Tuesday, July 24, 2007

Thought for the Day

The writer studies literature, not the world. He lives in the world; he cannot miss it. If he has ever bought a hamburger, or taken a commercial airplane flight, he spares his readers a report of his experience. He is careful what he reads, for that is what he will write. He is careful of what he learns, because that is what he will know.

The writer knows his field––what has been done, what could be done, the limits––the way a tennis player knows the court. And like that expert, he, too, plays the edges. That is where the exhilaration is. He hits it up the line. In writing, he can push the edges. Beyond this limit, here, the reader must recoil. Reason balks, poetry snaps; some madness enters, or strain. Now, courageously and carefully can he enlarge it, can he nudge the bounds? And enclose what wild power?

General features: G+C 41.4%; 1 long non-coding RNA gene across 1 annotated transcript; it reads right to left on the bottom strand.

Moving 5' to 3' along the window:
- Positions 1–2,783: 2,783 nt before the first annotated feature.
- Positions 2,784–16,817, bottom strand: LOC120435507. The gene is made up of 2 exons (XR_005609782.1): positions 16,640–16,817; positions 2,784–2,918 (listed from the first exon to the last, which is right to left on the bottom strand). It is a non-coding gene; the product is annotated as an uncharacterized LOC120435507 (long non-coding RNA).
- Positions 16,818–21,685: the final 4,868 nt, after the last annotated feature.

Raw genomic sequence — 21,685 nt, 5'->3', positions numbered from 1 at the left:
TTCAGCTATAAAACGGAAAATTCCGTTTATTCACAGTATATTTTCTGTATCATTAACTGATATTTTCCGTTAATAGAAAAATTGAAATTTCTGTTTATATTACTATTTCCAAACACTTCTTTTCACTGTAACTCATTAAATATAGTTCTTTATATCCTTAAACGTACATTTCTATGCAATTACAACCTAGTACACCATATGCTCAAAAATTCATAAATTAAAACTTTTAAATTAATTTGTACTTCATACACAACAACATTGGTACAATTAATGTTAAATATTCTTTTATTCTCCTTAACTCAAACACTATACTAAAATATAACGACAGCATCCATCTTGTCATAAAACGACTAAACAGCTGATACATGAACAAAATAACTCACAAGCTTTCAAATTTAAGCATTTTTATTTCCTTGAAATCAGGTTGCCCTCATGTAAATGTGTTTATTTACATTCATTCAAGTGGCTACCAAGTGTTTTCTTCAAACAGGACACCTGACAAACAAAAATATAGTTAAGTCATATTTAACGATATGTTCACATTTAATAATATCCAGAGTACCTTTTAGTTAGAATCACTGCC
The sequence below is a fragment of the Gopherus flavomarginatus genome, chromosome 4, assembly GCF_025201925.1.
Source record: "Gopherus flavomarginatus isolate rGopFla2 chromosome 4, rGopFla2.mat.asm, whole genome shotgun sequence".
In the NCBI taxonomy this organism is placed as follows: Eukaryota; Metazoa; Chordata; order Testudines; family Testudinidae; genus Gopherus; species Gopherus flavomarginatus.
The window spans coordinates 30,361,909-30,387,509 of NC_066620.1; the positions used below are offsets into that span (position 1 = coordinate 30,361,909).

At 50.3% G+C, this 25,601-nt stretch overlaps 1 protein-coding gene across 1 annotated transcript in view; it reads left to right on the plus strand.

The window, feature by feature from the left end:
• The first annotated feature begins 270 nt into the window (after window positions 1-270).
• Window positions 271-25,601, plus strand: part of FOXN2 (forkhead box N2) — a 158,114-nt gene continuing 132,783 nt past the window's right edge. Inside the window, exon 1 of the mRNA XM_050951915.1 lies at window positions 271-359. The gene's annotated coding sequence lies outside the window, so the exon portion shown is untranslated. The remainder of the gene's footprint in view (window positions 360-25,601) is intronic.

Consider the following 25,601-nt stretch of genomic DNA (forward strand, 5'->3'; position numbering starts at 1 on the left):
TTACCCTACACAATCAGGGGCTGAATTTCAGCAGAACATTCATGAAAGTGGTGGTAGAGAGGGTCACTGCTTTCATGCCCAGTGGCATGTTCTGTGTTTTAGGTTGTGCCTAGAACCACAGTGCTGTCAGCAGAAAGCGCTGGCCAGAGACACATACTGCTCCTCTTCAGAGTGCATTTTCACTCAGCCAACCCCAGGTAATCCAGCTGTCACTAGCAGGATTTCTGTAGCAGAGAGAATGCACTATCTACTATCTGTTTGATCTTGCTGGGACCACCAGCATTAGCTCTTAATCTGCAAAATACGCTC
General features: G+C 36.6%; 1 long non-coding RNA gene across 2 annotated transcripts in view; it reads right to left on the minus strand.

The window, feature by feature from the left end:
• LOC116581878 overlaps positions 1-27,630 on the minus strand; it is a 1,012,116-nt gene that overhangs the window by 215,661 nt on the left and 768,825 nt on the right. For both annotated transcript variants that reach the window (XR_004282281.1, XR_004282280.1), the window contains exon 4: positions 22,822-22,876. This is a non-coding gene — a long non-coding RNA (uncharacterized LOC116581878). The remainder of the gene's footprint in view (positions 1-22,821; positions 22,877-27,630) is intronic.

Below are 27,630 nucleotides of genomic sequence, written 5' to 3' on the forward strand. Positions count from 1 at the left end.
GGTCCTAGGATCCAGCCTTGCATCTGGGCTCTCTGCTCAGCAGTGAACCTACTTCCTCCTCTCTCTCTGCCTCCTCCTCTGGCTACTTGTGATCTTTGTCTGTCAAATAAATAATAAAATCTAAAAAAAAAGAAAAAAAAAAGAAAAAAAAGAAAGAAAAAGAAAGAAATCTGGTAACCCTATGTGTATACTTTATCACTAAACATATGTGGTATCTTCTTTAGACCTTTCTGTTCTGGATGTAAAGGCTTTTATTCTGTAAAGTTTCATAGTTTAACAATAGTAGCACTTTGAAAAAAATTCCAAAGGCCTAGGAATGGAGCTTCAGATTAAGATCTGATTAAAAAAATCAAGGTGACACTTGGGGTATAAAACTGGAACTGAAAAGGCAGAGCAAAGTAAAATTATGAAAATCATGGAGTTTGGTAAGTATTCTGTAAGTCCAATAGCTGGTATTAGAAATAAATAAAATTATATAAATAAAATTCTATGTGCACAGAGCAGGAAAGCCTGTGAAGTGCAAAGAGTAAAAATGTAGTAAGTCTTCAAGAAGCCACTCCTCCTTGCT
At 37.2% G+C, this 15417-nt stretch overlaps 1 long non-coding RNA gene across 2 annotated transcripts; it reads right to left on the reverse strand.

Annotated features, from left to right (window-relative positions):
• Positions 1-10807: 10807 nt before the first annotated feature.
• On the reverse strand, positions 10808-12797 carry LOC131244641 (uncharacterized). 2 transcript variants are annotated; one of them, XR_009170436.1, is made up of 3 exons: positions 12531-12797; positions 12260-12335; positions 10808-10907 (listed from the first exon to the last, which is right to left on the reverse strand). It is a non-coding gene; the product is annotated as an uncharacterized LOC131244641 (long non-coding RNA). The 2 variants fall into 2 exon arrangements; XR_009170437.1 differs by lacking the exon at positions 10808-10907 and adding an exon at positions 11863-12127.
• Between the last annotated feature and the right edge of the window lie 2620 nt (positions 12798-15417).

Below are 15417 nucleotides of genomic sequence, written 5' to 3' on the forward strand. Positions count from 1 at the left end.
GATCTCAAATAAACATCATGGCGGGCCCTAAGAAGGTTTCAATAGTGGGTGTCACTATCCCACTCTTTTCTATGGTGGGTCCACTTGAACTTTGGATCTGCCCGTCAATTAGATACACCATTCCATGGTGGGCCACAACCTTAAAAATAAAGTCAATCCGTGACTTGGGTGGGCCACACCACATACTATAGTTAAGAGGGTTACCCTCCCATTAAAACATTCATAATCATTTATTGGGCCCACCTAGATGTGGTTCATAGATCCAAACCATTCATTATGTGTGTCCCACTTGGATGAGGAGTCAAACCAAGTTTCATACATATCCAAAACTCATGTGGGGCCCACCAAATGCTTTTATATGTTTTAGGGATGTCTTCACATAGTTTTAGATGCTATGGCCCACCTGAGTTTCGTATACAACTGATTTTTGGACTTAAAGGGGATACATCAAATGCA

-Annie Dillard, The Writing Life (HarperPerennial, 1989), p. 68-69


I spent a couple of hours this morning pushing and reworking the new poem. I have something good and real and alive here and Yes, I am grateful for that. The poem is out over sixty lines, mostly because after cutting some dross I've built the story back by suggesting several alternative directions in the narrative. I have decisions to make and suspect that this one will edit back down toward fifty lines.

I have another busy day at work. Meetings all morning, meetings all afternoon. Through most of which, I will be expected to extravagantly tap-dance.

I just opened the door to let the cat out and two deer were coming down our driveway as if to say, Good morning! The deer were big and red, walking serenely, then went leaping into the wood lot after they saw me. I suppose one shouldn't be so full of doubt, so early on a summer day.


Blogger maeve63 said...

Well I have a bit of irony for you. I saw a deer this morning as well. After I dropped R off for work I was heading back down the road when I saw the deer standing by the side of the road, waiting for an opportunity to cross. I thought to myself, "Man, that's a big deer" and it was too. Ok, so maybe this wasn't like deep thinking irony but hey, what the heck; I thought I'd share.

8:22 PM  

Post a Comment

<< Home